- Markers – Homemade food doesn't come in a labeled package, so make sure you have a dry erase marker for jar lids and sharpies for freezer bags and permanent storage.
#8 – Ditch the junk
You can't eat what you don't have, so get rid of your boxed cereals, canned soups, frozen dinners, and instant everything. Yes, they make life more convenient, but the cost to your health and well-being are simply not worth it.
#9 – Keep it simple!
Here are some examples of delicious nutrient dense meals that are prepared in 10 minutes or less.
- Scrambled eggs with raw cheese, sprouted toast with butter, and a cultured condiment like salsa, ketchup, or sauerkraut.
- Steel cut oats (soaked the night before and cooked in the morning) topped with butter, raw cream, fresh or frozen berries, and a drizzle of maple syrup.
Lunch or dinner:
- Sandwich – with leftover roast chicken, avocado, raw cheese and a side of cultured veggies.
- Soup – Drop washed and coarsely chopped fresh seasonal veggies into your defrosted, simmering chicken or beef stock. Blend when veggies are bright green and onions, carrots, potatoes are soft. Blend with an immersion blender. Season with herbs and sea salt, and top with a dollop of sour cream or yogurt.
- Quickie grains and veg – Chop some fresh seasonal veggies and toss into a big pan with a splash of stock or water. When wilted, throw in optional meat, some grains (you cooked on the weekend), mix in a big scoop of fat (butter, coconut oil, etc), top with some shredded raw cheese and/or herbs, and a dash of unpasteurized soy sauce.
- Slow cooker meal – Throw the ingredients in your crock pot in the am, turn it on, and forget about it. By dinner time, you'll have a house wafting with amazing smells, and a delicious meal of stew, chili, or the likes without barely lifting a finger.
- Pan grilled fish with steamed greens. Salt and season the fish, cook to desired doneness, remove from the pan. Toss in washed kale, collards, spinach, or chard, wilt, and top with a generous pat of butter. Enjoy.
- Sprouted crackers with raw cheese and/or pate, and seasonal fruit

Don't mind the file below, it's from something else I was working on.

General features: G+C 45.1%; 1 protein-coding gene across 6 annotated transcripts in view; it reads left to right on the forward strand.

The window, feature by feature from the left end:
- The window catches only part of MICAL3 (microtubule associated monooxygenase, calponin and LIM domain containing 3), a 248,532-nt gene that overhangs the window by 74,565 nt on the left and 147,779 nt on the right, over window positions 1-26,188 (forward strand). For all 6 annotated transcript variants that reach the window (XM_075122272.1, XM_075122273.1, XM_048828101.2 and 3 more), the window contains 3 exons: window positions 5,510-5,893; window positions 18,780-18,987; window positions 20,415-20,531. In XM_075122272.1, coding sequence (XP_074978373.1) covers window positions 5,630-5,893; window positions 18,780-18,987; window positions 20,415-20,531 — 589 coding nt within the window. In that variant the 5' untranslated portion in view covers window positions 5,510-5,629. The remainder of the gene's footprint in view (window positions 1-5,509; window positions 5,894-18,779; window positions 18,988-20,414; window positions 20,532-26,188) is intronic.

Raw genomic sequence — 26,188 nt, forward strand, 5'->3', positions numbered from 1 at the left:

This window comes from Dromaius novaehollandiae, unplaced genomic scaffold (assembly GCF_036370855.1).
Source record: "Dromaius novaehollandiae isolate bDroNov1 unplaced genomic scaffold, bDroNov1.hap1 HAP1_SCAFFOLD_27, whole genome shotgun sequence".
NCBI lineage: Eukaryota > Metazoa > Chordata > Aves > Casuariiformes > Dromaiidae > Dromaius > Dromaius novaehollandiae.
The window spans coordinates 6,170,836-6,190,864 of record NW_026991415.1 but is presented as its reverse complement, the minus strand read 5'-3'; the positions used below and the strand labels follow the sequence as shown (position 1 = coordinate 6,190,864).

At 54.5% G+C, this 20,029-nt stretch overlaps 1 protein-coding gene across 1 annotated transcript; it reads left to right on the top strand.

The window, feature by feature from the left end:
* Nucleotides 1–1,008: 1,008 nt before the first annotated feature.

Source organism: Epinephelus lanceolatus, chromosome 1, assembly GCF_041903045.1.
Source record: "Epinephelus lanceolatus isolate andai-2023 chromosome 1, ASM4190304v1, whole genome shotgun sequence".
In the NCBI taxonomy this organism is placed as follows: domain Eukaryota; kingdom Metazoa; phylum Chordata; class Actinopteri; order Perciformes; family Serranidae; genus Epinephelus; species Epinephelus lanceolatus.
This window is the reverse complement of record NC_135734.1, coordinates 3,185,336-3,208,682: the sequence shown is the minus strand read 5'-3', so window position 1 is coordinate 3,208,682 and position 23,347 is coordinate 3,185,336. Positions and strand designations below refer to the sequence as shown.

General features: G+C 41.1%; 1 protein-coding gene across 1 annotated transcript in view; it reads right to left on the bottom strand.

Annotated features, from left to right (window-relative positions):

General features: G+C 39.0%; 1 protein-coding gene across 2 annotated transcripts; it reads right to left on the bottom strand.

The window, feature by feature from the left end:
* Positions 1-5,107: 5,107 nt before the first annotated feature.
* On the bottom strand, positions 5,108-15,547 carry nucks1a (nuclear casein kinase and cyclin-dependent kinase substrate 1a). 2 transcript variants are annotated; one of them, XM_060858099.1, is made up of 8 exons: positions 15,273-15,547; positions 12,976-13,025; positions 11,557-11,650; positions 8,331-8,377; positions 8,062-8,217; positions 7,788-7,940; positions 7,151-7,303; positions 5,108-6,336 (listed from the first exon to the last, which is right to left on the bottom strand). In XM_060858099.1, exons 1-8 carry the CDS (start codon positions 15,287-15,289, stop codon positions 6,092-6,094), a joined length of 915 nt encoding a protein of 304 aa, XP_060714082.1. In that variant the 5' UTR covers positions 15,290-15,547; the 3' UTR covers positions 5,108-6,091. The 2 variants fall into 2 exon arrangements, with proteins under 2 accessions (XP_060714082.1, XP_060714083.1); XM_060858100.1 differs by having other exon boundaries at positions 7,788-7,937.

- Lara Bars – My one exception to packaged foods, this raw nut and fruit bar is one of the only things in a wrapper that we eat in a pinch.
- Leftovers! When you make food this good, leftovers are a treat, not a burden.
Got any great time savers I've missed here?
I'd love to hear them.
Now go ROCK that kitchen…Happy eating!
P.S. Just after posting this article, I walked into my kitchen to discover a forgotten pot of white beans in tomato sauce simmering away and burning on the bottom. OOPS! Oh, well. Moral of the story: You don't need to be perfect to be a rockstar. Clean it up, and move on!
Najla Bose says
I cook most of my “meat” meals in a frying pan with water. For the baby food I don’t even need to defrost because I freeze 3ounces at a time.
Anyway, for regular meals, I do defrost the meat, put it in a frying pam and add a cup or so of water, slowly I simmer it (takes about 10 minutes) I will salt with sea salt, add in onions, tomatoes and spinich, and the the real secret is to add spices. Penzos on 4th street in Santa Monica gas amazing blends. You can also get wonderful blends at Cost Plus.
Basmathi rice cooks quicky and can be started and cooked simultaneously in a separate pot. You can also steam other veggies. I keep adding water until cooked. After it is done I add in a healthy oil over it. The entire meal takes about 15 mintes. Depending on the spice blend, even the same meats and veggies will taste completly different.
PS can you send the recipe for strawberry icecream that you did for us in Topanga?
rock-star-goddess, you are!
Wendi Wilkins says
Under #9, “Lunch or dinner,” at the end of “Quickie Grains and Veg,” is “unfermented soy sauce” a typo? Shouldn’t it read “naturally fermented” instead?
Thanks for pointing that out, Wendi. It should, in fact, be “unpasteurized soy sauce”… I will change it now. 🙂
Wendi Wilkins says
You’re welcome. 🙂
Question: Can a Vitamix take the place of a food processor?